Old Fears, New Frontiers

Airport novel(s) represent a literary genre that is not so much defined by its plot or cast of stock characters, as much as it is by the social function it serves. An airport novel is typically a fairly long but fast-paced novel of intrigue or adventure that is stereotypically found in the reading fare offered by airport newsstands for travellers to read in the rounds of sitting and waiting that constitute air travel.

Considering the marketing of fiction as a trade, airport novels occupy a niche similar to the one that once was occupied by pulp magazine fiction and other reading materials typically sold at newsstands and kiosks to travellers.

I know I’ve talked about it before, but I have a weird nostalgic soft spot for things that seemingly don’t seem that nostalgia-ready, or nostalgia-inclined, to be more specific. Nerd culture is so geared in the past few years to take advantage of that roughly 20-year cycle that captures and re-packages work for a new younger generation (either rebranding it as something new or revitalizing it in its original entirety) that

I finished up watching the Netflix original series Stranger Things last week. My girlfriend and I broke up watching it over a period of three days, this story of middle-school kids in a 1980s suburb getting caught up in the disappearance of their friend Will, and the sci-fi/supernatural elements of the whole incident as it spreads through the whole town.

The Stephen King homages are all over the place, rom fthe story elements, a variety of little King homages in the background of the story and dialogue, to the similarities to King’s Firestarter (I love whenever anyone mentions MK-ULTRA). It’s capturing a lot of elements that had started to build up in the 1970’s and were fully coming into fruition in the 1980’s about the remnants of military experiments, the height of the Cold War (which is floating in the background of this whole thing), and the beginning of suburban malaise creeping into the perfect middle-class facade being built here, in the shadow of military industry and of degrading lives.

It’s obvious tells, and one that I’m good with, because I really enjoyed Stranger Things. It’s fun and doesn’t allow itself to be overcome with in-jokes or references to the 1980’s, but rather, simply uses it as a background for telling a story. Most of the interesting bits about the story are little things that hint at so much more going on, or have had gone on, that the show doesn’t feel compelled to touch on. It can be easy to be distracted with offshoots and flashbacks, instead of allowing multiple elements like that to enhance a singular narrative.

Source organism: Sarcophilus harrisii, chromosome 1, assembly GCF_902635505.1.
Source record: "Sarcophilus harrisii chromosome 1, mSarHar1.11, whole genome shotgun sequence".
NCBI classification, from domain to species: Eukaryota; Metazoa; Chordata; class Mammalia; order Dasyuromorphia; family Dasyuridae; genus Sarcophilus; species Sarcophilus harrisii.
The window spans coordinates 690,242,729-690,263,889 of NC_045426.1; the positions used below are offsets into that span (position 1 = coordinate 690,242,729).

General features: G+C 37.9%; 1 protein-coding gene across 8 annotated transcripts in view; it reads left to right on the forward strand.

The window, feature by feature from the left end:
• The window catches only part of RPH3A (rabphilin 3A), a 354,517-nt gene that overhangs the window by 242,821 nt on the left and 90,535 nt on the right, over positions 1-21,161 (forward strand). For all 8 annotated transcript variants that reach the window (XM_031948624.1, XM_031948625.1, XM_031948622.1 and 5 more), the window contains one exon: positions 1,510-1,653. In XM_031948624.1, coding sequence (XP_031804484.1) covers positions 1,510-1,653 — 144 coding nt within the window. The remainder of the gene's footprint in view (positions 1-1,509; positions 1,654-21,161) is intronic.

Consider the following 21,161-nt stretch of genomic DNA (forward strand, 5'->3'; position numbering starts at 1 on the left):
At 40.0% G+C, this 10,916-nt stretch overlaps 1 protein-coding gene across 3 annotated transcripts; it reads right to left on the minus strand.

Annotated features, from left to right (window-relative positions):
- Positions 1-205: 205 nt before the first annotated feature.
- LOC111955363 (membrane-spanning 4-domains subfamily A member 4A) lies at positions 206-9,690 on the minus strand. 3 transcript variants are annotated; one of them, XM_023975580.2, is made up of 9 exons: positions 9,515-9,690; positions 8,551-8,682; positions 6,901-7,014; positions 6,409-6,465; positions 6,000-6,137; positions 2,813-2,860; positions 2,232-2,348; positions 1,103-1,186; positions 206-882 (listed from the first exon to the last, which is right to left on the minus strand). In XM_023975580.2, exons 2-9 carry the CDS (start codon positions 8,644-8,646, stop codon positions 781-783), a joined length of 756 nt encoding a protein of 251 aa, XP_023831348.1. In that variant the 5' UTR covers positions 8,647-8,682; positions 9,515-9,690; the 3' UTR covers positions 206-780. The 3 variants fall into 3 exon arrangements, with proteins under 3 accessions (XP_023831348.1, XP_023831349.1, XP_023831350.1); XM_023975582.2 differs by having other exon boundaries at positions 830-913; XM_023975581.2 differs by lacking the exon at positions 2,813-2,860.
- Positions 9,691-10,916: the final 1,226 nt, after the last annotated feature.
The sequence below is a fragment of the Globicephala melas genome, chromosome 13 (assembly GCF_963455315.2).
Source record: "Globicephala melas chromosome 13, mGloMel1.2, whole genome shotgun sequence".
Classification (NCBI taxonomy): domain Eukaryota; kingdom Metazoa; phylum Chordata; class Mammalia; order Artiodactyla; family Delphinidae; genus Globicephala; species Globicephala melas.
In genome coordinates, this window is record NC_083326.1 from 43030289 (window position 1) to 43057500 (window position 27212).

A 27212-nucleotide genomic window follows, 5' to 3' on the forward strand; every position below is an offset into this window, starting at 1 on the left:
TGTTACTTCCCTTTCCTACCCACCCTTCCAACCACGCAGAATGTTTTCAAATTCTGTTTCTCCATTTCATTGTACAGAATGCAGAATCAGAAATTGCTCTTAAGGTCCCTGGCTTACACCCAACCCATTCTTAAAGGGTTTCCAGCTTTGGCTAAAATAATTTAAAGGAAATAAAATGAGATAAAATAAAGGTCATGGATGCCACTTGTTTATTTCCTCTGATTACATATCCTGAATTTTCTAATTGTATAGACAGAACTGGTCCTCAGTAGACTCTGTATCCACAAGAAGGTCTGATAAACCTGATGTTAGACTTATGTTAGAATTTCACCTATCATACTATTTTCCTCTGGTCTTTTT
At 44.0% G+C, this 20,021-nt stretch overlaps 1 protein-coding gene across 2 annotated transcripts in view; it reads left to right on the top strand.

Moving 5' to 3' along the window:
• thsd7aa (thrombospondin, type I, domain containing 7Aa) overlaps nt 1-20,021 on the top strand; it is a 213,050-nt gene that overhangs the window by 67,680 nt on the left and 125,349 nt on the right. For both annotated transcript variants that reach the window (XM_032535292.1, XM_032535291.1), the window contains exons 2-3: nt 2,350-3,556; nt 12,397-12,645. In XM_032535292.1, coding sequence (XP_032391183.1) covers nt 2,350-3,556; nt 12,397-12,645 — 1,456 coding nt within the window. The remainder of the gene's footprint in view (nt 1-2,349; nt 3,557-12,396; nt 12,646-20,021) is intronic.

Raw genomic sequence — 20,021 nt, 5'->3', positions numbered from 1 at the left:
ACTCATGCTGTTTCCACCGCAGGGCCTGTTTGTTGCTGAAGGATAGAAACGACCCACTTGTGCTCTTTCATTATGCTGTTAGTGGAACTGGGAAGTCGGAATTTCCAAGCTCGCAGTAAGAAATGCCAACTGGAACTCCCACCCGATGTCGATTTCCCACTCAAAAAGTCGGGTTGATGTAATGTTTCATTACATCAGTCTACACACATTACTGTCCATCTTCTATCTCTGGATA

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So much of modern nostalgia is heavily drawing on what is seen as relatable to popular imagery and consumerism nowadays, so nerd stuff is popular now, hence why nerd stuff from 20 to 30 years ago is also popular again. This issue here though, is that whether or not that’s genuinely nostalgia is interesting, because then we get down to the definition of the word itself;

pleasure and sadness that is caused by remembering something from the past and wishing that you could experience it again

My girlfriend really likes Dean Koontz novels. For some reason, they’re something from her childhood, something that sticks out as a standard of the library, of the 99-cent shelf at the bookstore. I read Koontz too as a kid, with King, with Grisham, with McBane and who knows how many I’ve forgotten.

I’ve forgotten a lot of them.

However, I’ve never forgotten how they made me feel, and more importantly, why they made me feel the way that they did. They have heavy ties to memories of being a lonely kid obsessed with books, of being an English-speaking kid in another country, and of summers even more isolated from friends and TV, reliant on almost any kind of English-language books I could get my hands on, including cheap “airport paperbacks” from